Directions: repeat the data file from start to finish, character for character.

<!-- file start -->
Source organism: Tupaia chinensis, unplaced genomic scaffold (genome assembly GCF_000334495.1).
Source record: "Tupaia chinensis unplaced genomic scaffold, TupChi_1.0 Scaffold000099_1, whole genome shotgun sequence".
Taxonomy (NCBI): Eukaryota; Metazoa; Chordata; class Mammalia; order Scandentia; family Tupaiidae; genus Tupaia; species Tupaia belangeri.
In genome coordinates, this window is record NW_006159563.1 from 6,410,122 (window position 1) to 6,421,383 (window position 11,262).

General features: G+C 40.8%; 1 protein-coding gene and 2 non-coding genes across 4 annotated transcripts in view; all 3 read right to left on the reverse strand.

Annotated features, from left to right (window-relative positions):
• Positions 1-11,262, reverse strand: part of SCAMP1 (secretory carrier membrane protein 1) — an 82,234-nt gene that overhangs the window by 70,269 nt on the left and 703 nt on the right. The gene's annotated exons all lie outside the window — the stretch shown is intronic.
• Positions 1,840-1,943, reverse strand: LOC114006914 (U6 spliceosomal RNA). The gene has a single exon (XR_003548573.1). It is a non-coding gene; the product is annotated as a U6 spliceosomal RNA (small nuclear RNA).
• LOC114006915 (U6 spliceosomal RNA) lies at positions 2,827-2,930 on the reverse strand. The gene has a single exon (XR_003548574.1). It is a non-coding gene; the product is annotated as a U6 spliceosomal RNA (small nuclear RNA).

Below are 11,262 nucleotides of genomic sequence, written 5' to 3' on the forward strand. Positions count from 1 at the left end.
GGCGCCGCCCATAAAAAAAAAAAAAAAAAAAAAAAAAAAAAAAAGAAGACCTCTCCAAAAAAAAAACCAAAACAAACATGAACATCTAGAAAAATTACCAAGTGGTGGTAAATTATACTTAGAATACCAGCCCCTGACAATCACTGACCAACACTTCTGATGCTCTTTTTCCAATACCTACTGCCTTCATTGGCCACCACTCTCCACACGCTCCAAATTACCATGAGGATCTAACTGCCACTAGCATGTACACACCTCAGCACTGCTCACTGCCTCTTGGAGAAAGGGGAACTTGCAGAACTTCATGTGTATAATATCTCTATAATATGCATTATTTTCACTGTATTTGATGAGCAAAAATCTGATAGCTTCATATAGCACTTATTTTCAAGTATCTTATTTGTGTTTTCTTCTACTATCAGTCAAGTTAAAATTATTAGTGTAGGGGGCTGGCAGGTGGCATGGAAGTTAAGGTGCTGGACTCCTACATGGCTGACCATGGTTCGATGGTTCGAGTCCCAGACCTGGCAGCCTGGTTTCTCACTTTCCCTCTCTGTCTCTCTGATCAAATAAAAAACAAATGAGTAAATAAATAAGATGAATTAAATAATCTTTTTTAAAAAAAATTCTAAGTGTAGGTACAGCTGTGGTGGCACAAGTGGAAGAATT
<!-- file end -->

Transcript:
Source organism: Tupaia chinensis, unplaced genomic scaffold (genome assembly GCF_000334495.1).
Source record: "Tupaia chinensis unplaced genomic scaffold, TupChi_1.0 Scaffold000099_1, whole genome shotgun sequence".
Taxonomy (NCBI): Eukaryota; Metazoa; Chordata; class Mammalia; order Scandentia; family Tupaiidae; genus Tupaia; species Tupaia belangeri.
In genome coordinates, this window is record NW_006159563.1 from 6,410,122 (window position 1) to 6,421,383 (window position 11,262).

General features: G+C 40.8%; 1 protein-coding gene and 2 non-coding genes across 4 annotated transcripts in view; all 3 read right to left on the reverse strand.

Annotated features, from left to right (window-relative positions):
• Positions 1-11,262, reverse strand: part of SCAMP1 (secretory carrier membrane protein 1) — an 82,234-nt gene that overhangs the window by 70,269 nt on the left and 703 nt on the right. The gene's annotated exons all lie outside the window — the stretch shown is intronic.
• Positions 1,840-1,943, reverse strand: LOC114006914 (U6 spliceosomal RNA). The gene has a single exon (XR_003548573.1). It is a non-coding gene; the product is annotated as a U6 spliceosomal RNA (small nuclear RNA).
• LOC114006915 (U6 spliceosomal RNA) lies at positions 2,827-2,930 on the reverse strand. The gene has a single exon (XR_003548574.1). It is a non-coding gene; the product is annotated as a U6 spliceosomal RNA (small nuclear RNA).

Below are 11,262 nucleotides of genomic sequence, written 5' to 3' on the forward strand. Positions count from 1 at the left end.
GGCGCCGCCCATAAAAAAAAAAAAAAAAAAAAAAAAAAAAAAAAGAAGACCTCTCCAAAAAAAAAACCAAAACAAACATGAACATCTAGAAAAATTACCAAGTGGTGGTAAATTATACTTAGAATACCAGCCCCTGACAATCACTGACCAACACTTCTGATGCTCTTTTTCCAATACCTACTGCCTTCATTGGCCACCACTCTCCACACGCTCCAAATTACCATGAGGATCTAACTGCCACTAGCATGTACACACCTCAGCACTGCTCACTGCCTCTTGGAGAAAGGGGAACTTGCAGAACTTCATGTGTATAATATCTCTATAATATGCATTATTTTCACTGTATTTGATGAGCAAAAATCTGATAGCTTCATATAGCACTTATTTTCAAGTATCTTATTTGTGTTTTCTTCTACTATCAGTCAAGTTAAAATTATTAGTGTAGGGGGCTGGCAGGTGGCATGGAAGTTAAGGTGCTGGACTCCTACATGGCTGACCATGGTTCGATGGTTCGAGTCCCAGACCTGGCAGCCTGGTTTCTCACTTTCCCTCTCTGTCTCTCTGATCAAATAAAAAACAAATGAGTAAATAAATAAGATGAATTAAATAATCTTTTTTAAAAAAAATTCTAAGTGTAGGTACAGCTGTGGTGGCACAAGTGGAAGAATT